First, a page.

Book Excerpt: Ticket Masters (The String Cheese Incident vs.Ticketmaster)
“As the ruling had come down that we can’t have a fifty percent allotment anymore, when we’d book a show, part of [the conversation with the promoter] was, ‘What’s the ticket allotment?’” recalls Luba, increasingly animated. “We’d say, ‘We don’t want any ticket allotment; people can buy as many as they want; and there has to be no service charge at the box office.’” The proposed end-around was for SCI Ticketing to parcel out cash to fans and send them to the box office where there was no service charge to buy the necessary inventory themselves, to sell directly back to fans.
“So when we were going to play the Fillmore in Denver, we would say to the promoter, Don Strasburg, who is a really good friend of ours: ‘Don, if you don’t let us sell the tickets, we’re going to send 4,000 kids to the box office and have them each buy eight tickets, and then they’re going to come back to our Boulder office. So instead of making all the out of town people pay the $11 service charge, they’re going to pay our $3 service charge.’”
While box office point-of-purchases were at an all-time low, the no service fee policy had long been something Ticketmaster highlighted in response to public criticism over its convenience charges. “For us it was a huge bat they inadvertently put in our hands because we could threaten it,” says Luba. “They knew we were crazy enough that we would literally send 1,000 kids with $240 each to buy 8,000 tickets for the allotment. There was nothing they could do to stop it.” (While they never followed through with it, Luba does have a mental picture of parceling out stacks of cash for ticket-buyers: “It might have gotten to the point where we actually took a picture and sent it somewhere and said, ‘This is what’s happening.’”)
As the year wound down, the band’s continued conflicts with Ticketmaster became untenable. The internal conversations amongst Madison House, SCI Ticketing and the String Cheese Incident circled around whether or not they had the resources and willpower to take legal action. The general consensus was that they had neither. The legal costs would be enormous to fight a company of Ticketmaster’s size, and String Cheese was a band that thrived on playing concerts to as many people as possible, not one that wanted to deal with labor-intensive tour routing that avoided Ticketmaster by playing less-than-desirable locations à la Pearl Jam. And then, out of the blue, Luba got a phone call from an attorney who said he was interested in helping them.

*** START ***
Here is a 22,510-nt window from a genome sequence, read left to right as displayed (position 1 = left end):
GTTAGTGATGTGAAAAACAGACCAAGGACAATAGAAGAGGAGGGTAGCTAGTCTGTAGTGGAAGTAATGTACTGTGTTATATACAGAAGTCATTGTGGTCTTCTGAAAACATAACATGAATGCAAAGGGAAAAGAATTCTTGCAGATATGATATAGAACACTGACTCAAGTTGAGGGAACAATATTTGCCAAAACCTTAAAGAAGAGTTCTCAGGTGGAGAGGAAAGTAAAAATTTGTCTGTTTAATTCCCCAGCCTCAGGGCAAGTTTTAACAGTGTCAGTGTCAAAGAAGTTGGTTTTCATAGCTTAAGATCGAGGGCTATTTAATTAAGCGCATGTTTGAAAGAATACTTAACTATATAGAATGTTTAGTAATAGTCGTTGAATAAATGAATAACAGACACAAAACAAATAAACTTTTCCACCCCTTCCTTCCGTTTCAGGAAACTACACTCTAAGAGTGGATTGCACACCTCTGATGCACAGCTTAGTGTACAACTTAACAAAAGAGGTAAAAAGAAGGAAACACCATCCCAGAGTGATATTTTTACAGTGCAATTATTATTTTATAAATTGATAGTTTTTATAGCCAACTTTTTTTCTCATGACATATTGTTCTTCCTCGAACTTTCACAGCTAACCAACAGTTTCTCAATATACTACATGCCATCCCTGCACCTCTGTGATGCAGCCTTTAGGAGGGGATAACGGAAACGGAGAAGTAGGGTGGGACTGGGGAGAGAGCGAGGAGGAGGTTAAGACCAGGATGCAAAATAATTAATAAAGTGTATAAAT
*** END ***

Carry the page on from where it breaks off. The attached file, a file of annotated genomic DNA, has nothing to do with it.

SCI Ticketing filed a civil lawsuit in the US District Court of Colorado on August 3, 2003, at 3:12 p.m. The twenty-page document was precise in articulating SCI Ticketing’s genesis, the concert industry dynamics that had made its existence so precarious and the resolutions it was seeking. It charged Ticketmaster on four counts: (1) Ticketmaster has entered into combinations and agreements in violation of section 1 of the Sherman Antitrust Act; (2 and 3) Ticketmaster has monopolized and attempted to monopolize or abused its monopoly power in the market in violation of section 2 of the Sherman Antitrust Act; and (4) Ticketmaster had practiced tortious interference with prospective business advantage. Both Clear Channel and MusicToday were named in the suit.
“SCI Ticketing has become the target of an all-out effort by Ticketmaster to foreclose it from competing in the relevant market,” the suit argued. “Acting on instructions from Ticketmaster, venues and promoters have refused to continue their practice of supplying SCI Ticketing with reasonable allocations of popular music concert tickets to offer for sale to the public.”
It argued, based in part on publicly available Pollstar reports, that Ticketmaster clearly had a monopoly within the concert industry. It had exclusive agreements with approximately eighty-nine percent of the top fifty arenas, eighty-eight percent of the top fifty amphitheaters, more than seventy percent of the top theaters and more than seventy-five percent of the top clubs.
In regard to consumer fairness, the suit used the band’s shows at the Warfield theater in San Francisco the previous month as one example: the difference in price between a fan buying four tickets to four different shows from SCI Ticketing versus Ticketmaster was just over $85.
The suit also highlighted King Crimson’s spring tour earlier that year, which had utilized SCI Ticketing. All of the promoters signed and returned the ticket allocation agreements except Clear Channel, which indicated that because of pressure from Ticketmaster, it would not be allocating the company any tickets to any shows at Clear Channel venues. SCI Ticketing was forced to issue a letter to fans and was now, it argued, likely to lose King Crimson’s and other future clients’ business.
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